Table of Intercity Distances
src	dst	distance
Barcelona	Narbonne	250
Geneve	Lausanne	64
Geneve	Marseille	260
Geneve	Narbonne	550
Geneve	Paris	540
Geneve	Toulouse	700
Lausanne	Paris	536
London	Oxford	95
London	Paris	440
Marseille	Narbonne	260
Narbonne	Toulouse	150
Paris	Toulouse	680

To decide what number is the distance between (n - a node) and (m - a node):
	repeat through the Table of Intercity Distances begin;
		if the src entry is n and the dst entry is m, decide on the distance entry;
		if the src entry is m and the dst entry is n, decide on the distance entry;
	end repeat.
	

[edit] interaction

In order to provide output and accept user input, we must make a few more definitions. The recursion runs from the desired node back to the current node, but the output is generated upon return, yielding the path in-order from current to desired.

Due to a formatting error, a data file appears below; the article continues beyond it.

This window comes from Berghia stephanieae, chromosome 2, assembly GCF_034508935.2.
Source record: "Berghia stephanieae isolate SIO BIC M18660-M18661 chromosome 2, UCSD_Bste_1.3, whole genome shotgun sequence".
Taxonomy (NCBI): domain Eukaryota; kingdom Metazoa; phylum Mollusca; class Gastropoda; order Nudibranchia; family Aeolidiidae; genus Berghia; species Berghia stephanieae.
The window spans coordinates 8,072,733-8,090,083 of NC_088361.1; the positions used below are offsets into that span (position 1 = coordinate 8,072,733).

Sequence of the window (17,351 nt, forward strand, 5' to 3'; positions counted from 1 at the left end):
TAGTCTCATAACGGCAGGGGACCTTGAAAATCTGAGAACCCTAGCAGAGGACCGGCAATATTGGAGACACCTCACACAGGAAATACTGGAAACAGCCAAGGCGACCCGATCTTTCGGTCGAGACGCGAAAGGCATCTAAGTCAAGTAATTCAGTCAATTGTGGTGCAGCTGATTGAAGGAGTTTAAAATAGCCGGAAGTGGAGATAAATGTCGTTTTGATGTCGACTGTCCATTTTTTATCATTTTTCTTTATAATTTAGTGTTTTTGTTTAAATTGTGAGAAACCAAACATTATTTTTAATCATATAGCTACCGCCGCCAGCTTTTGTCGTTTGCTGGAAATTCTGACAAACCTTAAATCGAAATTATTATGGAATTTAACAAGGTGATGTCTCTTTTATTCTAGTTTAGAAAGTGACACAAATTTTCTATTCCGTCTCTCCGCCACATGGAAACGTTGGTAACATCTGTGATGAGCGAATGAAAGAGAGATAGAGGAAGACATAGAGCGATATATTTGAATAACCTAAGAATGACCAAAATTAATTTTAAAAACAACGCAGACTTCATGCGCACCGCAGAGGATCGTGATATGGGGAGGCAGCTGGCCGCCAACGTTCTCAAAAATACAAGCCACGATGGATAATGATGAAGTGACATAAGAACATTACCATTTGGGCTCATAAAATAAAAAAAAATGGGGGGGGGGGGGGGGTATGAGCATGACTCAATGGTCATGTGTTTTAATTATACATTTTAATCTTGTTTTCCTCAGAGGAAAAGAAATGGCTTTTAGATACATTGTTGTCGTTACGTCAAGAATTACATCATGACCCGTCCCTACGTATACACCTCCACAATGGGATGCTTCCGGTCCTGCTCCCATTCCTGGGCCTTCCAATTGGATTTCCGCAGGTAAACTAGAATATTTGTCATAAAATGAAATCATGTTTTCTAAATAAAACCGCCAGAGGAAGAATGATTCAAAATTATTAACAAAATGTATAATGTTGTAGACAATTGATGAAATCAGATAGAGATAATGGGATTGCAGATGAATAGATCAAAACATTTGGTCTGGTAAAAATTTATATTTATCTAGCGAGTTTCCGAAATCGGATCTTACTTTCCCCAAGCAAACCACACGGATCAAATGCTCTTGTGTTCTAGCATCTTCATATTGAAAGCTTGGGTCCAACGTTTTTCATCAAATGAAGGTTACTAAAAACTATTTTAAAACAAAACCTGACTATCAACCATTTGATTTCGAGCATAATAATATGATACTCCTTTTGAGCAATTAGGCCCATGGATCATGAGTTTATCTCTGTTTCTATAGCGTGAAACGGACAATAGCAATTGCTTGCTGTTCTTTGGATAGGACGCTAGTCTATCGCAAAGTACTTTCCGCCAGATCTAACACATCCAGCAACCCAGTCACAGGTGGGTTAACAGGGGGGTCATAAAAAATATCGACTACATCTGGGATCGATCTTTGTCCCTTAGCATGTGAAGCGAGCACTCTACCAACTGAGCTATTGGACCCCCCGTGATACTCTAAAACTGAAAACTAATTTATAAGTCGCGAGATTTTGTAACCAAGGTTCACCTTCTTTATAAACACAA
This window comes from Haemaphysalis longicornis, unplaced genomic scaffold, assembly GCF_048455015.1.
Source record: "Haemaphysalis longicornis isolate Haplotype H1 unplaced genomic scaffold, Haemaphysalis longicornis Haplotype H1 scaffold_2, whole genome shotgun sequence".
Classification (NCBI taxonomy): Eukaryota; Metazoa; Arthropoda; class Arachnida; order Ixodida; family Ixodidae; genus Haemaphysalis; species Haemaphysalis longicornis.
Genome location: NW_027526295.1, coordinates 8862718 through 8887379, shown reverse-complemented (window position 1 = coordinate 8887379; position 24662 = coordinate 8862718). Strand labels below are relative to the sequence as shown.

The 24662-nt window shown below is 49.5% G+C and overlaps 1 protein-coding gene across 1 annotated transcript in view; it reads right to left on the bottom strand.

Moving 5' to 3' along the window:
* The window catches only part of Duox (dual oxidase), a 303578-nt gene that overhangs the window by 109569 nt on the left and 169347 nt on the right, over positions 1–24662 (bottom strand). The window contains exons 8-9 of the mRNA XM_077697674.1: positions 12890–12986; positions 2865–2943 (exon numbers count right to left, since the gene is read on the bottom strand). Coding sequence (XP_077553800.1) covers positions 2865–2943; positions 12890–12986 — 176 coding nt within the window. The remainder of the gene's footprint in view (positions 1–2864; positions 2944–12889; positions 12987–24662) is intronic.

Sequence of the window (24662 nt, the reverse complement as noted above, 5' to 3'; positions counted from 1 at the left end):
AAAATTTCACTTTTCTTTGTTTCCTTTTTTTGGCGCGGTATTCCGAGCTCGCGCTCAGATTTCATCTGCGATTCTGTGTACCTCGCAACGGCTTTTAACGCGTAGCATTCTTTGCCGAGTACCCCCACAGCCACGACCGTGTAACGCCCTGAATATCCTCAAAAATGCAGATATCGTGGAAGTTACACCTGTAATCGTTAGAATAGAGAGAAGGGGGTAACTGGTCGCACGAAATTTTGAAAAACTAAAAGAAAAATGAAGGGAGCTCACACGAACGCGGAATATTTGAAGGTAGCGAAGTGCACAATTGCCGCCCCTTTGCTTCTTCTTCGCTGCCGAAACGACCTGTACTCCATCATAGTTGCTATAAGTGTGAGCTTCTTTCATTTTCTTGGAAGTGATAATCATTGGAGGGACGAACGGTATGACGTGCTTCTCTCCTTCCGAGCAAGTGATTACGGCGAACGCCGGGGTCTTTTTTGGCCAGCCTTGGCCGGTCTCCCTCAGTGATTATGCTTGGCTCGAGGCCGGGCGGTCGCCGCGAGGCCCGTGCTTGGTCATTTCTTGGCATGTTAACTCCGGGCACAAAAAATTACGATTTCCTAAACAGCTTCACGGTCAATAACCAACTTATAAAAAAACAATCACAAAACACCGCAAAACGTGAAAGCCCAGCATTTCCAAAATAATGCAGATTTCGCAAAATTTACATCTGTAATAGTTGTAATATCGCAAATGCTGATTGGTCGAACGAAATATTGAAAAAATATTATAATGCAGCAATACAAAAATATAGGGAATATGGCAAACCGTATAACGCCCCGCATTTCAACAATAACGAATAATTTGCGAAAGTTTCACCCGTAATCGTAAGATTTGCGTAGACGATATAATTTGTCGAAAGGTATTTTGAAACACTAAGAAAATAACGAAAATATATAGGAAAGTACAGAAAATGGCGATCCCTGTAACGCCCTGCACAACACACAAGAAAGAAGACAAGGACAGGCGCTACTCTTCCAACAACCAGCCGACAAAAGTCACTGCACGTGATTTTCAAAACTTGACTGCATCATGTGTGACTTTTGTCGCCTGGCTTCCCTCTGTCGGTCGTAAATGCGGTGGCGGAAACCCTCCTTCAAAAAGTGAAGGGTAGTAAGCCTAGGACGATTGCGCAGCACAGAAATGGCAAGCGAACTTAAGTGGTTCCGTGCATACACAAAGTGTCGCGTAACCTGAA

<<user interaction>>=	
Definition: a node is initial if it is the current node.
To slide the marker from (n - an initial node):
	say "You take the marker from [n] and slide it".
To slide the marker from (n - a node):
	slide the marker from the precedent of n;
	say " to [n]".
To slide the marker to (n - a node):
	slide the marker from the precedent of n;
	say ", winding up at [n].".
		
planning is an action applying to one visible thing.
understand "[a node]" as planning.
check planning:
	if the current node is the noun, say "The marker is already at [the current node]." instead.
carry out planning: 
	slide the marker to the noun;
	change the current node to the noun.

[edit] wrapping up

Finally we complete the game with the authoring boilerplate, an initial room for the player, some initialization code, and a small test-suite.